10 Dec, 2012 @ 11:09
1 min read

Textbook trouble for pupils in Spain

Pupil working from textbook

THOUSANDS of parents will be forced to pay for their child’s textbooks after the government slashed its education budget by €1 billion.

The cuts mean around 500,000 pupils will no longer be eligible for state aid to buy essential reading material, according to figures released by the education ministry.

Official statistics show there are eight million students attending classes this year, representing a 1.7% increase on the previous school year.

However, this year’s budget of €50.4 billion is €1.1 billion less than last year – and €2.1 billion less than in 2010.

The ministry insists 15,000 more students will receive grants this year despite the budget for such payments being cut by €185 million compared to the 2011-2012 academic year.

“The only explanation for this is that the average grant amount will be lower so that they can be spread out to more students,” said Juan Martinez, from the trade union CCOO.

James Bryce

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  1. Ben, I can see where you are coming from but the consequences of doing that may be less than desirable. If the government “slashes” politician´s wages, there will simply be far fewer politicians. Now you might say that would be a good thing, but think about it for a moment.

    Believe it or not, there are some very good politicians whose only wish is to work for the good of the people. Cut their wages and they will look for something else to do.

    Either that, or the political class will be drawn exclusively from those who can afford to live on a pittance. In other words, those who are already rich.

  2. Does Spain still operate the scam set up under Franco whereby children are forced to write in the books meaning that they have to be replaced every year and can’t be handed down to younger siblings or sold s/hand and is the printing company still the same one appointed by Franco as it was a staunch Fascist supporter?

  3. Not so much slash the politician’s salaries, but slash the number of politicians here, not sure of the exact numbers but there are way too many of them with jobs for life and healthy pension funds. Re Stefanjo, my husband and I have a theory that the government here wants to keep people poorly educated as they are easier to control that way (sheeple).

  4. Tony do you know how many politicians there are per head of the population? The average salary including benefits? The benefits available? The ridiculously few number of years served to be able to claim a full pension, for life, on leaving office? The multitude tiers of office, local, provincial, regional, national, each layer bringing more benefits and pensions? How the civil service system was set up to generate red-tape then income and ultimately jobs?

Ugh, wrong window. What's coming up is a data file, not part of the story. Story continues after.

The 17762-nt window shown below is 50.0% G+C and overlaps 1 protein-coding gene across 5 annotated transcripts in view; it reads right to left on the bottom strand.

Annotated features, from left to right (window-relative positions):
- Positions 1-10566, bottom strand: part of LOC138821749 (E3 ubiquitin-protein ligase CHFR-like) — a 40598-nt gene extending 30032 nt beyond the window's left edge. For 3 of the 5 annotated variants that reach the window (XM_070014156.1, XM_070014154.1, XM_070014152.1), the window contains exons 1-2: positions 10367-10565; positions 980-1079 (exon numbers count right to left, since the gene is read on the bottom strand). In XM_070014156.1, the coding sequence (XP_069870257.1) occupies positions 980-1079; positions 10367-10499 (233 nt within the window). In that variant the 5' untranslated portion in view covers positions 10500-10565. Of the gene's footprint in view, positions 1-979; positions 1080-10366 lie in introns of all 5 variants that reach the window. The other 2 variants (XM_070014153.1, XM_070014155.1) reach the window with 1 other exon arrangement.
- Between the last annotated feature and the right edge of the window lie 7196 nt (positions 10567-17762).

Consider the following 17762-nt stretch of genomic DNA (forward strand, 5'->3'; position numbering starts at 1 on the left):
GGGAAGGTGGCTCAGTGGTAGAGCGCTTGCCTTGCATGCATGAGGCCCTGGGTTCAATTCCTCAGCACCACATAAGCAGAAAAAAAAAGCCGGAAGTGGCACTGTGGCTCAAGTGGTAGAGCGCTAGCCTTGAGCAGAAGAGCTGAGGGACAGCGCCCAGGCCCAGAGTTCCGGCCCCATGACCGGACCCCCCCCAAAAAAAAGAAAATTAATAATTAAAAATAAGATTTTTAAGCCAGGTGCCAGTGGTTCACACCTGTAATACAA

No. I didn’t think so. Give it a few more years or ask the editor of the OP to tell you. You deserve to know.

  5. Paco,
    that’s nice to know and not before time.

    Functionarios – have you checked out the UK MOD – 80,000 – Israel has a big army and an MOD of – 80.

    The UK has so many quangos set up by parasites of both the left and the right (there is no real difference, they are all corrupt and expert theives)- these UK functionarios work a few days per month and get paid hundreds of thousands a year.

    What will the final bill be for the Leveson Enquiry which ‘call me Dave’ said he would implement in full “unless it is bonkers” and of course he lied – what a surprise.

    The sham enquiries over the years into the cold blooded murder of unarmed Catholics on Bloody Sunday stands at £300 million and counting.

    The multi billion fiasco of a computer system for the NHS – the 500 million + fiasco of a new system for air traffic control – these are just a few of the many ways our taxes are syphoned off to the professional class for no benefit whatsoever to those mugs who actually pay their taxes – wait a minute this sounds a lot like Spain – now there’s a thought Ben!

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